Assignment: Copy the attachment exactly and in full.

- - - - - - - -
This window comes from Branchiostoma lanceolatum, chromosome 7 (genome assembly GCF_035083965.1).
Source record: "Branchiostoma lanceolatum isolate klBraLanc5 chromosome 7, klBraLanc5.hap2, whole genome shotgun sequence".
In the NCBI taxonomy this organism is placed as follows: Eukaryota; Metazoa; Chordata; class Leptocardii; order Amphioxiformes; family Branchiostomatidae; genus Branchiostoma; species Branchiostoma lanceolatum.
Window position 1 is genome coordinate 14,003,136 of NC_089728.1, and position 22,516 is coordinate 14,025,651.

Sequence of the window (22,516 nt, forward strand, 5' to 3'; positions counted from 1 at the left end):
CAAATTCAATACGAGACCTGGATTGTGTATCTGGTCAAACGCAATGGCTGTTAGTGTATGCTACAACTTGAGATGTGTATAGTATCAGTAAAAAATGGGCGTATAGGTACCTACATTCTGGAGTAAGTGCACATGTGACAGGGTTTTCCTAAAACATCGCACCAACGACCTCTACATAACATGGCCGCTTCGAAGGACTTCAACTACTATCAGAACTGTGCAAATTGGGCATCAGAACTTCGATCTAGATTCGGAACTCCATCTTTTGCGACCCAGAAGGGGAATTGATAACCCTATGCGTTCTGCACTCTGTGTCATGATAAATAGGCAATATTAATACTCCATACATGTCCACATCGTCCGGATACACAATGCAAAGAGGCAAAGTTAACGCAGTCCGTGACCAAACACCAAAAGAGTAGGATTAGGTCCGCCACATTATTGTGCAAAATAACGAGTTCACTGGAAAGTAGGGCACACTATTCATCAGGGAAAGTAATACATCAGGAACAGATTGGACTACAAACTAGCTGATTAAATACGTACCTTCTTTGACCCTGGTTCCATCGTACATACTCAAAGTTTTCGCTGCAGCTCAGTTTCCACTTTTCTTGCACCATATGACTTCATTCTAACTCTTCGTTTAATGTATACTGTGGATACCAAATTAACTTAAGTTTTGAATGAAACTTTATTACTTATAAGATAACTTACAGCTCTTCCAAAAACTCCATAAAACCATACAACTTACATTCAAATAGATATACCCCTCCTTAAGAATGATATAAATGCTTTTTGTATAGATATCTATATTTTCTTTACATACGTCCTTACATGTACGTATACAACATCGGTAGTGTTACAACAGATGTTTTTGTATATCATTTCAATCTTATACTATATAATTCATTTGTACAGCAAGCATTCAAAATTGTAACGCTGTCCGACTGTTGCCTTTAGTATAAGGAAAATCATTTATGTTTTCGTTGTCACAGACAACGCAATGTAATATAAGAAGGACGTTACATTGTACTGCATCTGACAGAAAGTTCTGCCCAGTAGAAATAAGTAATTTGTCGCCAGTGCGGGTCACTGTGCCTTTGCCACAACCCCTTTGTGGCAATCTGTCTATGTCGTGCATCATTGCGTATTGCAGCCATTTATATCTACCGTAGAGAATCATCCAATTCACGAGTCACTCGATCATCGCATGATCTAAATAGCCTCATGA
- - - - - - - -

This window comes from Branchiostoma lanceolatum, chromosome 7 (genome assembly GCF_035083965.1).
Source record: "Branchiostoma lanceolatum isolate klBraLanc5 chromosome 7, klBraLanc5.hap2, whole genome shotgun sequence".
In the NCBI taxonomy this organism is placed as follows: Eukaryota; Metazoa; Chordata; class Leptocardii; order Amphioxiformes; family Branchiostomatidae; genus Branchiostoma; species Branchiostoma lanceolatum.
Window position 1 is genome coordinate 14,003,136 of NC_089728.1, and position 22,516 is coordinate 14,025,651.

Sequence of the window (22,516 nt, forward strand, 5' to 3'; positions counted from 1 at the left end):
CAAATTCAATACGAGACCTGGATTGTGTATCTGGTCAAACGCAATGGCTGTTAGTGTATGCTACAACTTGAGATGTGTATAGTATCAGTAAAAAATGGGCGTATAGGTACCTACATTCTGGAGTAAGTGCACATGTGACAGGGTTTTCCTAAAACATCGCACCAACGACCTCTACATAACATGGCCGCTTCGAAGGACTTCAACTACTATCAGAACTGTGCAAATTGGGCATCAGAACTTCGATCTAGATTCGGAACTCCATCTTTTGCGACCCAGAAGGGGAATTGATAACCCTATGCGTTCTGCACTCTGTGTCATGATAAATAGGCAATATTAATACTCCATACATGTCCACATCGTCCGGATACACAATGCAAAGAGGCAAAGTTAACGCAGTCCGTGACCAAACACCAAAAGAGTAGGATTAGGTCCGCCACATTATTGTGCAAAATAACGAGTTCACTGGAAAGTAGGGCACACTATTCATCAGGGAAAGTAATACATCAGGAACAGATTGGACTACAAACTAGCTGATTAAATACGTACCTTCTTTGACCCTGGTTCCATCGTACATACTCAAAGTTTTCGCTGCAGCTCAGTTTCCACTTTTCTTGCACCATATGACTTCATTCTAACTCTTCGTTTAATGTATACTGTGGATACCAAATTAACTTAAGTTTTGAATGAAACTTTATTACTTATAAGATAACTTACAGCTCTTCCAAAAACTCCATAAAACCATACAACTTACATTCAAATAGATATACCCCTCCTTAAGAATGATATAAATGCTTTTTGTATAGATATCTATATTTTCTTTACATACGTCCTTACATGTACGTATACAACATCGGTAGTGTTACAACAGATGTTTTTGTATATCATTTCAATCTTATACTATATAATTCATTTGTACAGCAAGCATTCAAAATTGTAACGCTGTCCGACTGTTGCCTTTAGTATAAGGAAAATCATTTATGTTTTCGTTGTCACAGACAACGCAATGTAATATAAGAAGGACGTTACATTGTACTGCATCTGACAGAAAGTTCTGCCCAGTAGAAATAAGTAATTTGTCGCCAGTGCGGGTCACTGTGCCTTTGCCACAACCCCTTTGTGGCAATCTGTCTATGTCGTGCATCATTGCGTATTGCAGCCATTTATATCTACCGTAGAGAATCATCCAATTCACGAGTCACTCGATCATCGCATGATCTAAATAGCCTCATGA